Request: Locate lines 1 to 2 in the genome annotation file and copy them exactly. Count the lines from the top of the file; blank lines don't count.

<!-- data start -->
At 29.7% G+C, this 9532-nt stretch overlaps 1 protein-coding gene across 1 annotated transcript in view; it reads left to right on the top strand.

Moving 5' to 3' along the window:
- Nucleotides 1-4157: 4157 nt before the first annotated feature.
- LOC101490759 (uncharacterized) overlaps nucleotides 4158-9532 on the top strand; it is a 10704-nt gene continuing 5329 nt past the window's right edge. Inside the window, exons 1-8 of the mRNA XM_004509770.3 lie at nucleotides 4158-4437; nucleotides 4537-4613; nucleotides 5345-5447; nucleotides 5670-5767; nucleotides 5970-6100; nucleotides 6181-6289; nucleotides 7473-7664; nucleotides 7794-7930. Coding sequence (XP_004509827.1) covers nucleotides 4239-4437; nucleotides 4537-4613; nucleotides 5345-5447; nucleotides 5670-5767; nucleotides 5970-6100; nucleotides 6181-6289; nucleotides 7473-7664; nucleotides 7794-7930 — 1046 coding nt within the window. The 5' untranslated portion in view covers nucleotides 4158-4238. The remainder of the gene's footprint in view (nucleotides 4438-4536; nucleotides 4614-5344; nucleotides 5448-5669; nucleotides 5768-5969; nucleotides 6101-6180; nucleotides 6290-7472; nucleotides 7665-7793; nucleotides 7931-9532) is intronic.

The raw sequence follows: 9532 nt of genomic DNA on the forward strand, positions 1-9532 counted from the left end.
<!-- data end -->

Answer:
At 29.7% G+C, this 9532-nt stretch overlaps 1 protein-coding gene across 1 annotated transcript in view; it reads left to right on the top strand.

Moving 5' to 3' along the window: